Unlike the present allegations of attempts to capture existing state machinery, the first state capture, by the AB, came about through the steady infiltration of leading sections of the Afrikaner nationalist establishment. Over nearly 30 years, leading Afrikaner politicians, academics, religious leaders and educationalists were recruited to the AB with the object of eventually seizing control of the state and all aspects of society.

In this there is an echo in the South African Communist Party’s 2007 Medium Term Vision (MTV) that makes it a goal to capture the leading positions in all aspects of society, government included. However, in those earlier years, most AB members felt excluded from what they saw as “English capital”; they saw their constituency as white farmers and the “poor whites” who had drifted into the towns.

Over the years, this changed as Afrikaner capital, heavily represented in the AB, began to emerge and tension began to develop with the traditionalist elements whose prime concern was to ensure that poor whites did not fall to the level of the subjugated black masses. They also insisted that Afrikaner culture and the Afrikaans language should dominate.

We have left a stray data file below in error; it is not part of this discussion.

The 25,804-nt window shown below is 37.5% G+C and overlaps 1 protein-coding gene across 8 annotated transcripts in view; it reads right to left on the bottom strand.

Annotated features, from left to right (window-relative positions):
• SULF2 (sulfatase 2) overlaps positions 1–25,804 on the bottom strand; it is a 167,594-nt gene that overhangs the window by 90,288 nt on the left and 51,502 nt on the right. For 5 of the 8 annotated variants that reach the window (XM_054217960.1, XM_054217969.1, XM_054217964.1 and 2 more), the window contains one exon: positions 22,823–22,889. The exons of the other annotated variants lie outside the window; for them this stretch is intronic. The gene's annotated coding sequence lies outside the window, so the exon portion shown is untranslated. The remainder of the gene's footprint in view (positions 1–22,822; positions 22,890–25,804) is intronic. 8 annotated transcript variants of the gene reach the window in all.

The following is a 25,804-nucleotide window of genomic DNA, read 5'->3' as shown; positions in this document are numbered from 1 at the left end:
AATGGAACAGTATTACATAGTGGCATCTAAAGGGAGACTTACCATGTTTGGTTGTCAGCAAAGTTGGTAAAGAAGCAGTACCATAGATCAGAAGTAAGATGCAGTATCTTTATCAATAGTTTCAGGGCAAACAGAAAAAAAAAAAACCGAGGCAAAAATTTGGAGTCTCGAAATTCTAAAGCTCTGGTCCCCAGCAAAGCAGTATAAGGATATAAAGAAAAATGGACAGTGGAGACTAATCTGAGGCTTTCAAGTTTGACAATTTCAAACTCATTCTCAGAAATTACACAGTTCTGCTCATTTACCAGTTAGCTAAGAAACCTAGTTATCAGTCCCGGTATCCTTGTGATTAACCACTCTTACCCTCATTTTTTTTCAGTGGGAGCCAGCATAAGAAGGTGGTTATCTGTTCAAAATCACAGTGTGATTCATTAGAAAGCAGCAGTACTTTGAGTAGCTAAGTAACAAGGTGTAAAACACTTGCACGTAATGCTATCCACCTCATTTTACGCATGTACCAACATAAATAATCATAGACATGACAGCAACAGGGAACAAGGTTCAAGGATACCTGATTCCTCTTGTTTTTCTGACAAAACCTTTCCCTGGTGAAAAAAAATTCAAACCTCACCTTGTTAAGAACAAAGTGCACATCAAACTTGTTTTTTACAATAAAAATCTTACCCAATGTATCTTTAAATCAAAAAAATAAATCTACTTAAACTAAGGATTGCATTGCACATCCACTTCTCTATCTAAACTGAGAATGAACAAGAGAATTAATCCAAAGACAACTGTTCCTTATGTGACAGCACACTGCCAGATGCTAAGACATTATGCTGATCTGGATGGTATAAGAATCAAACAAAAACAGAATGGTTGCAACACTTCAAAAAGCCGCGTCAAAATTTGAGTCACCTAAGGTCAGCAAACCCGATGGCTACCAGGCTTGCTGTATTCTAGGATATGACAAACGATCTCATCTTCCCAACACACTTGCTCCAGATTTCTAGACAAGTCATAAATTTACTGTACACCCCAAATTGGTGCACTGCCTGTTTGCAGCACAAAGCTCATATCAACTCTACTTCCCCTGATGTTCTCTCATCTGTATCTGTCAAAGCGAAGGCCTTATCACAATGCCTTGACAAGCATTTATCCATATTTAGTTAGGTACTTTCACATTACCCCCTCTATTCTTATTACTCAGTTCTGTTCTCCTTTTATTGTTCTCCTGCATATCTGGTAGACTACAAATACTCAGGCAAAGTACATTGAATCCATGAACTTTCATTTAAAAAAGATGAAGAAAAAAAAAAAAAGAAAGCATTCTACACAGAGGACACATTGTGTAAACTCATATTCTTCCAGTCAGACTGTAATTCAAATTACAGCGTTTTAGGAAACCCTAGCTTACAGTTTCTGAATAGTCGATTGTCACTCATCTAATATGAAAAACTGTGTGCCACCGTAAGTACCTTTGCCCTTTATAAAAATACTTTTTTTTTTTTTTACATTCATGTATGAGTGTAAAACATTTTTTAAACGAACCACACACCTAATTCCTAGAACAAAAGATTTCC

This lead, in the wake of the 1976 student uprisings, to another of the AB’s periodic and bitter internal feuds between the verkramptes (literally cramped) and verligte (enlightened or moderniser) wings of Afrikaner nationalism. The former was united by fundamentalist — and racist — ideology; the latter influenced mainly by economic demands.

Once again, there were leaks, this time to journalists Hans Strydom and Ivor Wilkins, who obtained the names of thousands of AB members. It subsequently became obvious that the modernisers, representing emerging big business, wished gradually to dispense with what they perceived of as the unworkable system of traditional apartheid while continuing to control society.

The traditionalists saw this option as suicidal. They remained convinced that they could bend social, economic and material reality to the demands of their ideology. As they saw it, the ideology of racial exclusivity could not be altered by mere circumstance since it was divinely ordained.